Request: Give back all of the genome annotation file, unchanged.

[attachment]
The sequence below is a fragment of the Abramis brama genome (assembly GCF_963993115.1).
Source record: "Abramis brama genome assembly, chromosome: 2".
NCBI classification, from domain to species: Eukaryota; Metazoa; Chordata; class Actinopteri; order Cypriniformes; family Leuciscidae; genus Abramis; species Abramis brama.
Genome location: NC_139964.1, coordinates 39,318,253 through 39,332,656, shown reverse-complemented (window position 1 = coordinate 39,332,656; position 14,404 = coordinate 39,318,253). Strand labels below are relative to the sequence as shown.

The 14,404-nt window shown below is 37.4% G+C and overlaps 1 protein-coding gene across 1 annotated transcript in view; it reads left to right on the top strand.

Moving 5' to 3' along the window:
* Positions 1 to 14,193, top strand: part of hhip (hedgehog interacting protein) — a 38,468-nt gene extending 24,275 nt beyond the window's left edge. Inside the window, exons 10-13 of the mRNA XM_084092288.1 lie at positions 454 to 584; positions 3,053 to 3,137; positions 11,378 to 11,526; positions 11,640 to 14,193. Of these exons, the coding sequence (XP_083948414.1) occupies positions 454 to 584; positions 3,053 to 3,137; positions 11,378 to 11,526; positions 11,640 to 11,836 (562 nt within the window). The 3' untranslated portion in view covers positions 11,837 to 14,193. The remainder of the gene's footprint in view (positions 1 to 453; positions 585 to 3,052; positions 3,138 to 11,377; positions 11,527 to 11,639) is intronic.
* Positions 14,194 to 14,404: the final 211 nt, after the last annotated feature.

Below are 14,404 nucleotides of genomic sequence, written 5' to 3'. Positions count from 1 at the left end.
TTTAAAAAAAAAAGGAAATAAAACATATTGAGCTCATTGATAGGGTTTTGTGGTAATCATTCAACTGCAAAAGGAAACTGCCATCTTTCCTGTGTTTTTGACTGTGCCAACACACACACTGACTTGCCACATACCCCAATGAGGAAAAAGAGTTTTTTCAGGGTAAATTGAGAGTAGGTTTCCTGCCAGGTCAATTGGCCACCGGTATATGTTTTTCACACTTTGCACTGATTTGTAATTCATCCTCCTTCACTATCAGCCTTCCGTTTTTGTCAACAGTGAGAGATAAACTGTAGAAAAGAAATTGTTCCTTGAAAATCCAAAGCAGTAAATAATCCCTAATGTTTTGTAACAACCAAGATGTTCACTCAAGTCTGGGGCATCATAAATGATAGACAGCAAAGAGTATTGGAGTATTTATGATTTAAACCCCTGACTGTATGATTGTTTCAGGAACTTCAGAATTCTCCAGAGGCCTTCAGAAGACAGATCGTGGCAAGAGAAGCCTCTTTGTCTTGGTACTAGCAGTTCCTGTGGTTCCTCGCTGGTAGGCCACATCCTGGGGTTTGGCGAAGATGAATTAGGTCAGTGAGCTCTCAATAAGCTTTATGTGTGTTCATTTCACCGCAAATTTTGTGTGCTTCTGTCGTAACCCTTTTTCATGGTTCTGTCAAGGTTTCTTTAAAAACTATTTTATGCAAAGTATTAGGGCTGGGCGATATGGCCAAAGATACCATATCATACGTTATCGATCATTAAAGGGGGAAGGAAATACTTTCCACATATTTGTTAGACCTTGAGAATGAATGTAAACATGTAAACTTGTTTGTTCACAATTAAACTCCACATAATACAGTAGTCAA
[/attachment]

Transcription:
The sequence below is a fragment of the Abramis brama genome (assembly GCF_963993115.1).
Source record: "Abramis brama genome assembly, chromosome: 2".
NCBI classification, from domain to species: Eukaryota; Metazoa; Chordata; class Actinopteri; order Cypriniformes; family Leuciscidae; genus Abramis; species Abramis brama.
Genome location: NC_139964.1, coordinates 39,318,253 through 39,332,656, shown reverse-complemented (window position 1 = coordinate 39,332,656; position 14,404 = coordinate 39,318,253). Strand labels below are relative to the sequence as shown.

The 14,404-nt window shown below is 37.4% G+C and overlaps 1 protein-coding gene across 1 annotated transcript in view; it reads left to right on the top strand.

Moving 5' to 3' along the window:
* Positions 1 to 14,193, top strand: part of hhip (hedgehog interacting protein) — a 38,468-nt gene extending 24,275 nt beyond the window's left edge. Inside the window, exons 10-13 of the mRNA XM_084092288.1 lie at positions 454 to 584; positions 3,053 to 3,137; positions 11,378 to 11,526; positions 11,640 to 14,193. Of these exons, the coding sequence (XP_083948414.1) occupies positions 454 to 584; positions 3,053 to 3,137; positions 11,378 to 11,526; positions 11,640 to 11,836 (562 nt within the window). The 3' untranslated portion in view covers positions 11,837 to 14,193. The remainder of the gene's footprint in view (positions 1 to 453; positions 585 to 3,052; positions 3,138 to 11,377; positions 11,527 to 11,639) is intronic.
* Positions 14,194 to 14,404: the final 211 nt, after the last annotated feature.

Below are 14,404 nucleotides of genomic sequence, written 5' to 3'. Positions count from 1 at the left end.
TTTAAAAAAAAAAGGAAATAAAACATATTGAGCTCATTGATAGGGTTTTGTGGTAATCATTCAACTGCAAAAGGAAACTGCCATCTTTCCTGTGTTTTTGACTGTGCCAACACACACACTGACTTGCCACATACCCCAATGAGGAAAAAGAGTTTTTTCAGGGTAAATTGAGAGTAGGTTTCCTGCCAGGTCAATTGGCCACCGGTATATGTTTTTCACACTTTGCACTGATTTGTAATTCATCCTCCTTCACTATCAGCCTTCCGTTTTTGTCAACAGTGAGAGATAAACTGTAGAAAAGAAATTGTTCCTTGAAAATCCAAAGCAGTAAATAATCCCTAATGTTTTGTAACAACCAAGATGTTCACTCAAGTCTGGGGCATCATAAATGATAGACAGCAAAGAGTATTGGAGTATTTATGATTTAAACCCCTGACTGTATGATTGTTTCAGGAACTTCAGAATTCTCCAGAGGCCTTCAGAAGACAGATCGTGGCAAGAGAAGCCTCTTTGTCTTGGTACTAGCAGTTCCTGTGGTTCCTCGCTGGTAGGCCACATCCTGGGGTTTGGCGAAGATGAATTAGGTCAGTGAGCTCTCAATAAGCTTTATGTGTGTTCATTTCACCGCAAATTTTGTGTGCTTCTGTCGTAACCCTTTTTCATGGTTCTGTCAAGGTTTCTTTAAAAACTATTTTATGCAAAGTATTAGGGCTGGGCGATATGGCCAAAGATACCATATCATACGTTATCGATCATTAAAGGGGGAAGGAAATACTTTCCACATATTTGTTAGACCTTGAGAATGAATGTAAACATGTAAACTTGTTTGTTCACAATTAAACTCCACATAATACAGTAGTCAA